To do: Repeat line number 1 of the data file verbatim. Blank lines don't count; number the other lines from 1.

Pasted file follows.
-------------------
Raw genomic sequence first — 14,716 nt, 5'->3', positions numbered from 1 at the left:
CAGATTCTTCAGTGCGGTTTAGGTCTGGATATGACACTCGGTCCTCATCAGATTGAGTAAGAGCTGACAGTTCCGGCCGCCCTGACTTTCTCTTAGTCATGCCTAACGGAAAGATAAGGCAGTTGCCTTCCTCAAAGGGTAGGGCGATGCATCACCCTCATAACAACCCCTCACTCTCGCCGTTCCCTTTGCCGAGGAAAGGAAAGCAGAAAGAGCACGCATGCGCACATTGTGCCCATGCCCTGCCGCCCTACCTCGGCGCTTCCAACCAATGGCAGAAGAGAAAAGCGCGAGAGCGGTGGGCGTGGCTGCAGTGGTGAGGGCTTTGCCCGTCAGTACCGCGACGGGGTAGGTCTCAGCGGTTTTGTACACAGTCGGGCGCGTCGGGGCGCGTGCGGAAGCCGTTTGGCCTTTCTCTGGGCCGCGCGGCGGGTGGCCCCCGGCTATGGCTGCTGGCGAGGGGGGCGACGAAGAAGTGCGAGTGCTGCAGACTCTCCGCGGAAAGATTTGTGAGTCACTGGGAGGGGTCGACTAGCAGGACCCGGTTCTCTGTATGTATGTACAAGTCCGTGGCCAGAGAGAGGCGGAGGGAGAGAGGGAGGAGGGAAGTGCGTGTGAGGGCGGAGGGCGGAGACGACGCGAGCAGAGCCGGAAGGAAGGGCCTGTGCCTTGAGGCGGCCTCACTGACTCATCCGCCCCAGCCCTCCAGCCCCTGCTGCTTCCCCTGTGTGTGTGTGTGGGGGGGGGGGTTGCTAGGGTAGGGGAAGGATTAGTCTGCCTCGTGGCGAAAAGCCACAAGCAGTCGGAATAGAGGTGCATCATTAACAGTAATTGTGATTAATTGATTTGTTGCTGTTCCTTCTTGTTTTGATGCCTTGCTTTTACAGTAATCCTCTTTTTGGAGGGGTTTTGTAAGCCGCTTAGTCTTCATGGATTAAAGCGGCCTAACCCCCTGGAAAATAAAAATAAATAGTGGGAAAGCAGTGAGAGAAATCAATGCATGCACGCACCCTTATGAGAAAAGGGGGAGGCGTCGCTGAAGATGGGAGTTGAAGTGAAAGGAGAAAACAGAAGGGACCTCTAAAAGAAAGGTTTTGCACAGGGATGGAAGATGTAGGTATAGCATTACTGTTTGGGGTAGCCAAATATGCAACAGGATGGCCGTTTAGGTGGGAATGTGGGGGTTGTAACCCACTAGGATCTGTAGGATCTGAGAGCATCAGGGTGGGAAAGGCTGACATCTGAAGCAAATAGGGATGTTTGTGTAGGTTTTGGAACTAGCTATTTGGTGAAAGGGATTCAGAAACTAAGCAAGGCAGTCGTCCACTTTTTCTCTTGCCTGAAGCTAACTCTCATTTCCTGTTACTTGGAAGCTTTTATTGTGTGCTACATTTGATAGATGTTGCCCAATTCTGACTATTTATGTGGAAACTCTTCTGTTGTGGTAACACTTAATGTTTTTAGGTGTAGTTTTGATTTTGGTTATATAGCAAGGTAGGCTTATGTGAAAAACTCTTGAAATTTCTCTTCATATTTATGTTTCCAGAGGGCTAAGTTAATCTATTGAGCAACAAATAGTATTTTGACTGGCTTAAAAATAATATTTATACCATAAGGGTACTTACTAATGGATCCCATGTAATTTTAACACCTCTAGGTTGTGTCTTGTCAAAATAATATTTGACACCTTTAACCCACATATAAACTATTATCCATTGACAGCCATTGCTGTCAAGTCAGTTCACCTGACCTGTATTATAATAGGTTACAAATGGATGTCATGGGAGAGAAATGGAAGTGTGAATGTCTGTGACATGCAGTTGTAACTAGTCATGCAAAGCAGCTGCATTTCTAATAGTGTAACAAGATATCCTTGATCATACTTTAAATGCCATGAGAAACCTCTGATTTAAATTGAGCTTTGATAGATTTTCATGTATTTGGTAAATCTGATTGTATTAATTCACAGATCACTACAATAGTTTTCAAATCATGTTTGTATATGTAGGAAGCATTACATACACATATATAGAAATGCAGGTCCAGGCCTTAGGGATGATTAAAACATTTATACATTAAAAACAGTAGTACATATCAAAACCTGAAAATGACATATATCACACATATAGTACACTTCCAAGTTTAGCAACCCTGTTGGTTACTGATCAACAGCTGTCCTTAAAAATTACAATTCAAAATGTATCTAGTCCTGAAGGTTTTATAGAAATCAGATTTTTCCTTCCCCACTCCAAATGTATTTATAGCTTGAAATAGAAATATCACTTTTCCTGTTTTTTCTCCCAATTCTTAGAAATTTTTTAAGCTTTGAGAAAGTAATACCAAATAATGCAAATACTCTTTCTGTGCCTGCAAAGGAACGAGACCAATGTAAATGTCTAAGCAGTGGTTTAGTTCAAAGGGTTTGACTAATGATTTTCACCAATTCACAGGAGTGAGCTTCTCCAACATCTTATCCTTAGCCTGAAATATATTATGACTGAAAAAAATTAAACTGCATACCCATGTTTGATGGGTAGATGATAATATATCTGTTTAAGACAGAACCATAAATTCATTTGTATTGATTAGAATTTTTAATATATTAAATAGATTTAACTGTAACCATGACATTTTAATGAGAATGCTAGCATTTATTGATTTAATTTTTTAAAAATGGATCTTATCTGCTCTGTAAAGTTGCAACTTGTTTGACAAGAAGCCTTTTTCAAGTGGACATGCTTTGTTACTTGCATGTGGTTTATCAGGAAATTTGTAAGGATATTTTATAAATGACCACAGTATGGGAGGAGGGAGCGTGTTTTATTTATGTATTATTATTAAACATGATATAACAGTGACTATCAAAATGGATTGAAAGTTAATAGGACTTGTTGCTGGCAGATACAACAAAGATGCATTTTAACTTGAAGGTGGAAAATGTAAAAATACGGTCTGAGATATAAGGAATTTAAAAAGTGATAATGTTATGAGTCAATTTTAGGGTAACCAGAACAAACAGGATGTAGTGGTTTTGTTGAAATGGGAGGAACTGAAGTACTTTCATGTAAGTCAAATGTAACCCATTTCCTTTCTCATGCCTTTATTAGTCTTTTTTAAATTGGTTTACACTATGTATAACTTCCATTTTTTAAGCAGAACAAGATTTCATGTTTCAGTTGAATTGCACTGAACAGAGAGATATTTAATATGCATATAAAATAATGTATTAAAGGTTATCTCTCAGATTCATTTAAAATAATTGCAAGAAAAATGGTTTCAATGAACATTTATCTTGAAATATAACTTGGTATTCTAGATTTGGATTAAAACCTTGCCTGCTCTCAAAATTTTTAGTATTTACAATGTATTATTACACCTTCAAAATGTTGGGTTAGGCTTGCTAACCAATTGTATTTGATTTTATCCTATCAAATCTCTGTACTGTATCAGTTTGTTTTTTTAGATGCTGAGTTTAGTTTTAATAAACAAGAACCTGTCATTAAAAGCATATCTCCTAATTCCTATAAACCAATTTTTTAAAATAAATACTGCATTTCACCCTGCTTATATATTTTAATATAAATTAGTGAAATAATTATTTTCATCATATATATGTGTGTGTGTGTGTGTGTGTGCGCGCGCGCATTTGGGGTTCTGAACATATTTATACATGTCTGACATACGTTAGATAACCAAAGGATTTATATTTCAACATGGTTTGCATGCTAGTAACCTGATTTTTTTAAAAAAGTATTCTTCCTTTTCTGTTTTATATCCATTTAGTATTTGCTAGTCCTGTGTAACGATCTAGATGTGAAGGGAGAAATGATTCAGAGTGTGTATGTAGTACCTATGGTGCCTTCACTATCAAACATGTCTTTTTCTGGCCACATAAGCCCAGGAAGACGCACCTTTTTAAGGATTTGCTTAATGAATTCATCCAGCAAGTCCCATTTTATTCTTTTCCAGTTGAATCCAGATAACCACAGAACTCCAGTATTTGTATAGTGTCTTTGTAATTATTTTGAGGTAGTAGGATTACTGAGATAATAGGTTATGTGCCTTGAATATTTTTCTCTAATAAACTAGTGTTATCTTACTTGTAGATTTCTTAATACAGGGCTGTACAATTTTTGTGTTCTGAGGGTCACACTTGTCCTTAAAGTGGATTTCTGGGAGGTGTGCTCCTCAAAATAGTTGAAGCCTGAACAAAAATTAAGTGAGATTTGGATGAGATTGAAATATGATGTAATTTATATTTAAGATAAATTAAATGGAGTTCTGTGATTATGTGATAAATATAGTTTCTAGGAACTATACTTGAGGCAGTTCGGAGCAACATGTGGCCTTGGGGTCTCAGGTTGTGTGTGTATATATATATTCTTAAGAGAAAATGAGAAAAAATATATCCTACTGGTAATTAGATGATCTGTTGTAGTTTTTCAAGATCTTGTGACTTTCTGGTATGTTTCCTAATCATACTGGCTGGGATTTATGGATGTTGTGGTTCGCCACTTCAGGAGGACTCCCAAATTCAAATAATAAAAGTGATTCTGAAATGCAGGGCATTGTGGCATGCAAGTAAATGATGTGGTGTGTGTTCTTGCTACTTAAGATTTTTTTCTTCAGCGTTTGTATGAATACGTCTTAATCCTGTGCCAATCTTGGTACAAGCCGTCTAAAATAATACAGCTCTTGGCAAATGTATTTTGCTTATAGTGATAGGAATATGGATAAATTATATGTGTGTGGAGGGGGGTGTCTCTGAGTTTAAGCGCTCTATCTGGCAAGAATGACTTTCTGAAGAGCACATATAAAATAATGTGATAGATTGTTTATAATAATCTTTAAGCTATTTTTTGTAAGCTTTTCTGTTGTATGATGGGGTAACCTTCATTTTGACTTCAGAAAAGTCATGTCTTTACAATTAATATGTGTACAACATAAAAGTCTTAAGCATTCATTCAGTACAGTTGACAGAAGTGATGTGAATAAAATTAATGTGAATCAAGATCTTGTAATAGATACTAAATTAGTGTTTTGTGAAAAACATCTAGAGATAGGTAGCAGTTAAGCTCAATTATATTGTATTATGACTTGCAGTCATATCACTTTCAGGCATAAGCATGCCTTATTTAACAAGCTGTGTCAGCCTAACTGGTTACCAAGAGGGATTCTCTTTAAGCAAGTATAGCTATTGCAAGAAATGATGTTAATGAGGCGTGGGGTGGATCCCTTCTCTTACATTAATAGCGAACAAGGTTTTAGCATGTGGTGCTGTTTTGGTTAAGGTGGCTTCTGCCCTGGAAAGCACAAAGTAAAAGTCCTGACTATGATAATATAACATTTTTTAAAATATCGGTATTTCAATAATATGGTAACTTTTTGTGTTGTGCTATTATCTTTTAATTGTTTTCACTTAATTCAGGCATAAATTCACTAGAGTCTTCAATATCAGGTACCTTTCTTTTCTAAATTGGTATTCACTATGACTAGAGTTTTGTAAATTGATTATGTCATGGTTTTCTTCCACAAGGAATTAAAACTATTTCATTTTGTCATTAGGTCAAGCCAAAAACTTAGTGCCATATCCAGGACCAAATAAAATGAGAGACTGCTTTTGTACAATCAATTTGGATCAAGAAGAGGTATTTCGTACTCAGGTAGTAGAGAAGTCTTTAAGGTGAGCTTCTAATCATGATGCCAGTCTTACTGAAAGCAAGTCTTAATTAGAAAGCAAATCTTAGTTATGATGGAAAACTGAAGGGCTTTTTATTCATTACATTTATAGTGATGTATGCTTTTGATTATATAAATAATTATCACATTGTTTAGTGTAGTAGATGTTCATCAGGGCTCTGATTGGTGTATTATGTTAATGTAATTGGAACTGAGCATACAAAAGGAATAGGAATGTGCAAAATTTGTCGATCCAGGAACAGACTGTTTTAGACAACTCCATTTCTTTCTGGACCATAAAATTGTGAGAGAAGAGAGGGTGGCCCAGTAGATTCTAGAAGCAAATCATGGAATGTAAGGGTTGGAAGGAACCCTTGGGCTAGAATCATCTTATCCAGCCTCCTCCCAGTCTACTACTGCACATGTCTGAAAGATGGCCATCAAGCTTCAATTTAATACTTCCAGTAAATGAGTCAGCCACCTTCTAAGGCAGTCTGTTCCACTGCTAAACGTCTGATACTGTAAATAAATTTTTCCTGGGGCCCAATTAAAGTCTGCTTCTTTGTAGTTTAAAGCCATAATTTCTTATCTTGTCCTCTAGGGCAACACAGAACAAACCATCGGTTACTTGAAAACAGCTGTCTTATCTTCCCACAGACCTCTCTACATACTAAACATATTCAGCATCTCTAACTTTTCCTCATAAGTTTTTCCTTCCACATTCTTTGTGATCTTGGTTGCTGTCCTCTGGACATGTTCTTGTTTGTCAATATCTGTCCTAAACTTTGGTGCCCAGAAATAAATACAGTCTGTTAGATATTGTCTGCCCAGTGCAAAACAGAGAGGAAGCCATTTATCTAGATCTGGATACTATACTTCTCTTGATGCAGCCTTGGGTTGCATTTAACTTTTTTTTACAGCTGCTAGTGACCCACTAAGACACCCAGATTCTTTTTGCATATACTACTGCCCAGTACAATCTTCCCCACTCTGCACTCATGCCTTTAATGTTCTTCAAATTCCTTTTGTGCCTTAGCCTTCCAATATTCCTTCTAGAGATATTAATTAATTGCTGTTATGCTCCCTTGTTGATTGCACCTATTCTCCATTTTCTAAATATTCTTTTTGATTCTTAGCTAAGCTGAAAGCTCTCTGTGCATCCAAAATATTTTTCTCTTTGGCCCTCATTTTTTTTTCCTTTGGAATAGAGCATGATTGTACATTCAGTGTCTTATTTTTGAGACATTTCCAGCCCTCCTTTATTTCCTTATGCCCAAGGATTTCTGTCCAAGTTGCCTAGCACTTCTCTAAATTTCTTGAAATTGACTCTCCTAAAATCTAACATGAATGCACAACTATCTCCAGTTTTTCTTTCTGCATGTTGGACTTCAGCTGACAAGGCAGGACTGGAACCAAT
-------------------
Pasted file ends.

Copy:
Raw genomic sequence first — 14,716 nt, 5'->3', positions numbered from 1 at the left: